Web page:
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Safety vs. Speed—Protecting Pedestrians

December 16, 2014 General

Community Looks for Way to Balance Needs of Motorists with Safety of Pedestrians

CrosswalkIn response to the deaths of three people in crosswalks in the last three years, the city of West Hollywood is considering measures to minimize the risk to pedestrians. Officials expressed concern when a study showed 84 car-pedestrian accidents during that same time period. Interestingly, one of the proposals before the city council calls for slowing traffic down, and the other suggests that pedestrian safety will be increased by speeding up the traffic on city streets.

The first proposal asks for more stop signs and traffic lights on Santa Monica Boulevard (47 of the pedestrian-car accidents were on Santa Monica Boulevard) and some of the other major thoroughfares in the city. Proponents argue that more stop signs and traffic lights will slow traffic down and give motorists more time to react.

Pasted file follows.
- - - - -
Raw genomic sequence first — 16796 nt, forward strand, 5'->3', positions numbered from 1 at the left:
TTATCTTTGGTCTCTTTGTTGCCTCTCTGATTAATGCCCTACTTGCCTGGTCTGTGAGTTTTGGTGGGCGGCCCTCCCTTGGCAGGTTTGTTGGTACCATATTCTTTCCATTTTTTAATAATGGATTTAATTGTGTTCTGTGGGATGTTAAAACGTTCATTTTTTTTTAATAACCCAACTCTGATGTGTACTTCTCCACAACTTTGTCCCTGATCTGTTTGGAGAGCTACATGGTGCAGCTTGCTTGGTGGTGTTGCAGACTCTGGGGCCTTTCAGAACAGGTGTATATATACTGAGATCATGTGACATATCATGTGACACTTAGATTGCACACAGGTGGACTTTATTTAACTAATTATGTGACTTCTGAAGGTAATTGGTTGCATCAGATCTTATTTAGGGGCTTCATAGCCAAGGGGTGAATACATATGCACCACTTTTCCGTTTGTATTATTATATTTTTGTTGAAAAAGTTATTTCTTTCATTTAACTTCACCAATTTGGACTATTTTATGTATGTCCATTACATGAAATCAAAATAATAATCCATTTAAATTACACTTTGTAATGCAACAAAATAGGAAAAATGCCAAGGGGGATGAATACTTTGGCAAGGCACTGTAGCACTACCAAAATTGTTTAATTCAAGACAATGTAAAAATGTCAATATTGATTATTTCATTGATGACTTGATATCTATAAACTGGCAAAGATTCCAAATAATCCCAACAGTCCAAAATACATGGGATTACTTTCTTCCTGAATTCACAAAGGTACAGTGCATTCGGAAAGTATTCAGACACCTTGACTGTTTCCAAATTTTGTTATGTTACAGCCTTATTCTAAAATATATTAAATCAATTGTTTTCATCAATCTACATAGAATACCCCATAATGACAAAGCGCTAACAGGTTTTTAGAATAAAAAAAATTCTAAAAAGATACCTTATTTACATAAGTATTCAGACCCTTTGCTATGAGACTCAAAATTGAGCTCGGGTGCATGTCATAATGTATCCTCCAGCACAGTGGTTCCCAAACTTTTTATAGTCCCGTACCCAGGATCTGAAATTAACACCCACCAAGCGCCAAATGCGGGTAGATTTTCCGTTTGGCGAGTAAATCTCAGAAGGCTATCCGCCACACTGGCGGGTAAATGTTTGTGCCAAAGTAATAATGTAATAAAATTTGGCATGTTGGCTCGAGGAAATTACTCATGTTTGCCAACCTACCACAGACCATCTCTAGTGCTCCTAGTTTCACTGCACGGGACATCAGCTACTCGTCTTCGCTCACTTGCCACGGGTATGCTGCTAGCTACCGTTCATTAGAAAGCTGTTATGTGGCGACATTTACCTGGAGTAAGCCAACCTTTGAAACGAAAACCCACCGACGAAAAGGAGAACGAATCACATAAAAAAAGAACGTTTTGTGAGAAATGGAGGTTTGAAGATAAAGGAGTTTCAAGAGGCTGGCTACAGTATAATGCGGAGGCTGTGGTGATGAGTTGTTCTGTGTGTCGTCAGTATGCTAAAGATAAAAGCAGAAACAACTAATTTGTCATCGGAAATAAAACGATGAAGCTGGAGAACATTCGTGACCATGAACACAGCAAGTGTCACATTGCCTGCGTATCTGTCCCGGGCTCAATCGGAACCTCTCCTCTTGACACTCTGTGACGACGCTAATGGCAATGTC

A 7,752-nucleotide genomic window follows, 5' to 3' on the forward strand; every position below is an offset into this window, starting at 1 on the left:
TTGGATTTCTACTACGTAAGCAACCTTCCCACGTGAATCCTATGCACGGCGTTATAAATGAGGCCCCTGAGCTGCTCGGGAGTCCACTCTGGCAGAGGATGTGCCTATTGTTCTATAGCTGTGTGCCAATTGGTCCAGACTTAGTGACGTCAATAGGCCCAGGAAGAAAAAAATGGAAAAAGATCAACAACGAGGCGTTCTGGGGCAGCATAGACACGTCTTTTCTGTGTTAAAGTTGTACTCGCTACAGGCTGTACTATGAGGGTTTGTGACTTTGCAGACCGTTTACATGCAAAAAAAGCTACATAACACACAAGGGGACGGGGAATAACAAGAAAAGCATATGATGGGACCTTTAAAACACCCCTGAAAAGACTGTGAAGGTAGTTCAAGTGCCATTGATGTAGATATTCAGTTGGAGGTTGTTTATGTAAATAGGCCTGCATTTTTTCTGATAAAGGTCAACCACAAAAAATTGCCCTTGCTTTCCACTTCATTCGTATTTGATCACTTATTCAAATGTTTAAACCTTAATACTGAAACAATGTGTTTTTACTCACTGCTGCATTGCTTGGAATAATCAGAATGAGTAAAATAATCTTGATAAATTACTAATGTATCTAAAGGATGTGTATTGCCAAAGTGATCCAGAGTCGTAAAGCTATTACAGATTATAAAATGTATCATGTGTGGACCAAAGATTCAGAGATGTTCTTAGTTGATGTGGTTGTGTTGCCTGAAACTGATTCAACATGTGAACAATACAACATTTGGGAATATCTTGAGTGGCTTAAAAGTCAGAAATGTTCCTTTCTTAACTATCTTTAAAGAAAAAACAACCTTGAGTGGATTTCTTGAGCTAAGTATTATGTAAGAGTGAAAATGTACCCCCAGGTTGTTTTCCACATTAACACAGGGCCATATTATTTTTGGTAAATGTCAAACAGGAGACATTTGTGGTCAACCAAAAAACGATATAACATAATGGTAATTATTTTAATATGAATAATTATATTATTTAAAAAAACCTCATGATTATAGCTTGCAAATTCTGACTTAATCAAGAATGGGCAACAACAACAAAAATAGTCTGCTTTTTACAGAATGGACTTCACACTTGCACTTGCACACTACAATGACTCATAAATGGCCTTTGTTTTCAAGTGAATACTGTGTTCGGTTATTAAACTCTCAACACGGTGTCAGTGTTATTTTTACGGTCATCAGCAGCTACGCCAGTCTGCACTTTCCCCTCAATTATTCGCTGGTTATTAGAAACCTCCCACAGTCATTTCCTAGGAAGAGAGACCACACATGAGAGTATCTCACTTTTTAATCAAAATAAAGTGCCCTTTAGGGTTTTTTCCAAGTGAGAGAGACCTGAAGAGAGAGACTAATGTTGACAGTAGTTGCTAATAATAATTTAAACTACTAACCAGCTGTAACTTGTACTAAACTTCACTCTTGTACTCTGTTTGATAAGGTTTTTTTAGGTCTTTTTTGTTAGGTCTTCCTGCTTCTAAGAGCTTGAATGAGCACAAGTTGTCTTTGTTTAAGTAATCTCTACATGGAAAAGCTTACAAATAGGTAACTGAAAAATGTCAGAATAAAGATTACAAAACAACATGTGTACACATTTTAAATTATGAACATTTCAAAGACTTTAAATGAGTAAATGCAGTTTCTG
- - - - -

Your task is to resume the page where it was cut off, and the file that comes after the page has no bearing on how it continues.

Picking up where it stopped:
Others, though, including former West Hollywood city councilman Steve Martin, said the real problem is distracted driving. He believes that people become more frustrated in slower traffic, and more inclined to take their eyes off the road to look at cell phones or adjust the stereo. Martin has told city council members that eliminating stop signs and traffic lights is a better alternative, as it will increase traffic flow, and reduce the risk that drivers will turn their attention from the road to their devices. He also pointed out that many of the accidents occurred on side roads after motorists leave the gridlock of Santa Monica Boulevard and speed down side streets.

Until the city comes up with a plan, sheriff’s deputies have been charged with increasing focus on distracted driving and jaywalking.

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